The Minnesota Vikings were supposedly a quarterback away from winning a Super Bowl following a highly successful 2017 season.
In the moment, of course, it’s easy to believe it, and nobody should fault the Vikings for it. Minnesota was a single win away from playing in the Super Bowl at U.S. Bank Stadium, and that was with Case Keenum at quarterback. Imagine what this team could be with an upgrade at the most important position in football!
So Minnesota shelled out an $84 million, fully-guaranteed contract to Kirk Cousins, pushing all the chips forward in hopes of a Super Bowl run.
Needless to say, a Super Bowl run has not exactly panned out. The Vikings missed the playoffs entirely in two of three seasons during the Cousins era and won a road playoff game during the 2019 playoffs before being soundly defeated the following week.
It turns out that the Vikings were much more than “a quarterback away” from a Super Bowl run. It was a mirage. Several parts magically worked together perfectly during the 2017 season — almost too perfectly. The defense stayed overwhelmingly healthy and performed at a level that hadn’t been seen in decades in the NFL. Meanwhile, with the help of a surprisingly decent offensive line, journeyman backup quarterback Keenum was putting together a career season, dramatically exceeding the previous standard set for him.
And here’s the kicker: a legitimate miracle was required for this team to win a home playoff game.
It’s understandable for fans to gloss over how unsustainable all of these factors were. That’s what fandom is — seeing the optimistic perspective on the outlook of your team.
However, with the benefit of hindsight, it’s clear that the Vikings’ front office made the same mistake. General manager Rick Spielman didn’t see the regression that was bound to happen from the defense or the offensive line. He took the “quarterback away” bait. And it was costly.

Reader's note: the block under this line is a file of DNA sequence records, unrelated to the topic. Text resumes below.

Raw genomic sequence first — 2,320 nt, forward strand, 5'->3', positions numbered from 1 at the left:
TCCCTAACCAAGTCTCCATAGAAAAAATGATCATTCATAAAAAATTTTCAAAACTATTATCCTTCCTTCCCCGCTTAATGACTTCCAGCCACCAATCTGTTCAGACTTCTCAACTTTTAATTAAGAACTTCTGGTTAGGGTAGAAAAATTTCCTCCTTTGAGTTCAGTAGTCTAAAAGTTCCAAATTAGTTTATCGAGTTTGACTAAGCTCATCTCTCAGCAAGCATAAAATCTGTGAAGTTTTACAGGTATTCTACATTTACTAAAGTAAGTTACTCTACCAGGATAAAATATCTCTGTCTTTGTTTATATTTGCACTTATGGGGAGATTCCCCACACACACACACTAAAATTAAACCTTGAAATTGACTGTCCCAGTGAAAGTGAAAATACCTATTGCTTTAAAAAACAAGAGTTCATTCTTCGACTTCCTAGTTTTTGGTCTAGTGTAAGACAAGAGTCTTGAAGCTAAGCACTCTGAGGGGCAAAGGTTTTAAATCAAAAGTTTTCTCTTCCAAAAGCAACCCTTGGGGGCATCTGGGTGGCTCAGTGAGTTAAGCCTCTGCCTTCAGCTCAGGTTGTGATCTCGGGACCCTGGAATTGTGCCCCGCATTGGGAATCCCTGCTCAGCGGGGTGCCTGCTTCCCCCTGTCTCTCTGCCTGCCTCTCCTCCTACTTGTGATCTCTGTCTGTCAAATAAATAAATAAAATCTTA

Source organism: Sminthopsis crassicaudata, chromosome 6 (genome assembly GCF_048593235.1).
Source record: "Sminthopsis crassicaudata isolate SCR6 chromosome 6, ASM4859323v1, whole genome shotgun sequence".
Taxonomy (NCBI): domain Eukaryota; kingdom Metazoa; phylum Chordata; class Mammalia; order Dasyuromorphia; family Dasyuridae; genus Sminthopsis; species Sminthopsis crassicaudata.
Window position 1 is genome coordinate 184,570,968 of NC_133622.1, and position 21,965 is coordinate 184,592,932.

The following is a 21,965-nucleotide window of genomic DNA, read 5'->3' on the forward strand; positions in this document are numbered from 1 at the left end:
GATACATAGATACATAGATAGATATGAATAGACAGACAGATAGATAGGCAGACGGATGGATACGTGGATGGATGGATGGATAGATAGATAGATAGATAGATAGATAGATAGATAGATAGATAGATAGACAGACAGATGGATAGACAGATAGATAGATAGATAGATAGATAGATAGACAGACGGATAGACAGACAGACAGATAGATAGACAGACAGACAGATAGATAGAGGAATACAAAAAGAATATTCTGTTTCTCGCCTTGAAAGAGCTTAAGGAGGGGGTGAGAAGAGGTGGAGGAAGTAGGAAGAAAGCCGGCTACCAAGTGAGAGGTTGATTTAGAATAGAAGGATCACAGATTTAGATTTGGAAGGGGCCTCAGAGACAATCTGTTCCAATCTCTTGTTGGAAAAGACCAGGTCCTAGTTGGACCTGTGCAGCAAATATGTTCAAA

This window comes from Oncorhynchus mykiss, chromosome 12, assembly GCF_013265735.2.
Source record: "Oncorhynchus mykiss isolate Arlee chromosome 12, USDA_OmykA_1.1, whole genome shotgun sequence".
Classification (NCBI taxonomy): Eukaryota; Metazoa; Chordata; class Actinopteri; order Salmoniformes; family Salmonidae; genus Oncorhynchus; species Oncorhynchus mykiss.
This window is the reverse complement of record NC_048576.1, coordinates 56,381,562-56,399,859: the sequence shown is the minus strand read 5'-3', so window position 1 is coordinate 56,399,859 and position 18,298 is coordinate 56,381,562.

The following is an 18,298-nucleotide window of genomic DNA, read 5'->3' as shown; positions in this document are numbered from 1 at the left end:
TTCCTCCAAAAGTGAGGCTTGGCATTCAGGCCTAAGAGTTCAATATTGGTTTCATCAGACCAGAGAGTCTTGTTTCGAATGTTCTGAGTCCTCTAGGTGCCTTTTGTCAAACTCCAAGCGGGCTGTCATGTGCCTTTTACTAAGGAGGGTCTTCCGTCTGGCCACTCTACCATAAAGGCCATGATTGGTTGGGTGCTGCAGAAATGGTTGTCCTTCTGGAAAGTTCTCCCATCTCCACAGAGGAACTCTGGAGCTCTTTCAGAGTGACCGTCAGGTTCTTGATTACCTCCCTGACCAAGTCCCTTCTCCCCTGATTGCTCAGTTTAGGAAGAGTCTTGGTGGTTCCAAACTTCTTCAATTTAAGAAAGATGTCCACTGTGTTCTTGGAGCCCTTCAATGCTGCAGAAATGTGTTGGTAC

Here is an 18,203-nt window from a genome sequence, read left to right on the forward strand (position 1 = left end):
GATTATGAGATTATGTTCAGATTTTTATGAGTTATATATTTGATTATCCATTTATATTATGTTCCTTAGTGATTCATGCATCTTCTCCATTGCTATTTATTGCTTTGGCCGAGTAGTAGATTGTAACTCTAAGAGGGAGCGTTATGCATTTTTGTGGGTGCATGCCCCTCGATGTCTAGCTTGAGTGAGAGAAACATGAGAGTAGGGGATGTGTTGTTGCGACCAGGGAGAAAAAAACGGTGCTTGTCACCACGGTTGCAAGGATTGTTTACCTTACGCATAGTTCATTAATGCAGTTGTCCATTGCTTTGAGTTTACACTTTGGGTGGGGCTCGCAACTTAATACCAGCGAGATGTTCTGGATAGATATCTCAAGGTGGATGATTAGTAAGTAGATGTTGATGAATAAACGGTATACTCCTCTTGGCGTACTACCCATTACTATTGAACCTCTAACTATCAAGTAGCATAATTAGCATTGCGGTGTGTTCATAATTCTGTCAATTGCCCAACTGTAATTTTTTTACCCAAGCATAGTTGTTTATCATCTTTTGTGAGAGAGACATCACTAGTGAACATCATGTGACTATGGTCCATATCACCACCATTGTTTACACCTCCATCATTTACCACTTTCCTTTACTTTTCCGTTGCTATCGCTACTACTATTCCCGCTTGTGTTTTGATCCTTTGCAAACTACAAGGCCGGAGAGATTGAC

Three years later, the Vikings are in a remarkably different position. A claustrophobic salary cap situation forced key contributors from Zimmer’s defense to leave before the 2020 season, leaving the depth chart a shell of itself. The result? One of the worst defenses in the league.
Meanwhile, superstar wide receiver Stefon Diggs wanted out and got his wish, since citing that the old school, run-heavy Vikings offense was not in the best interest of his career. It’s worth noting that Diggs promptly led the NFL in both receptions and receiving yards, in addition to earning All-Pro honors, as soon as he left Minnesota for a modern offense.
Each of Spielman, Zimmer and Cousins received contract extensions between the 2019 and 2020 seasons, signaling what appears to be one last chance for this trio to make that Super Bowl run. However, for as close as this team appeared to be after the 2017 season, the Vikings are exponentially farther away from that Super Bowl run heading into the 2021 offseason.
Minnesota has a unique opportunity in what should be a robust trade market this offseason to move on from Cousins and his large contract. He’s set to make $31 million in the 2021 season. But the key is that Cousins’ 2022 earnings of $45 million become guaranteed once the 2021 league year begins in March.
So, in other words, it’s now or never. And with established starting quarterbacks seemingly in high demand across the league, it’s the perfect opportunity for the Vikings to pounce.
But they won’t.
Dealing Cousins would mean admitting to making a mistake in signing him following the 2017 season. It would mean admitting that the salary cap casualties over the past couple of years are all at least partially due to the expensive quarterback experiment.
But it’s not just about Cousins. It would also mean admitting that Zimmer, for as talented and brilliant as he is on the defensive side of the ball, holds the wrong offensive philosophies for today’s NFL.
And, of course, Spielman would be at fault for overseeing the whole thing. The massive contract handout to Cousins. The quick regression of the roster. The contract extension to both Cousins and Zimmer. And the failure to build an adequate roster that does not have to rely on rookies all over the depth chart in 2020.
Objectively, Spielman and the Vikings’ front office should be eager to trade Cousins. It’s all coming together perfectly for the Vikings to make the most bang for their buck in a blockbuster deal. Minnesota could get an excellent haul and begin rebuilding for the future.
But instead, the Vikings will continue to grasp at the Zimmer and Cousins straws, hoping that another miracle comes along, bailing them out of being held responsible for the costly mistake made in March of 2018.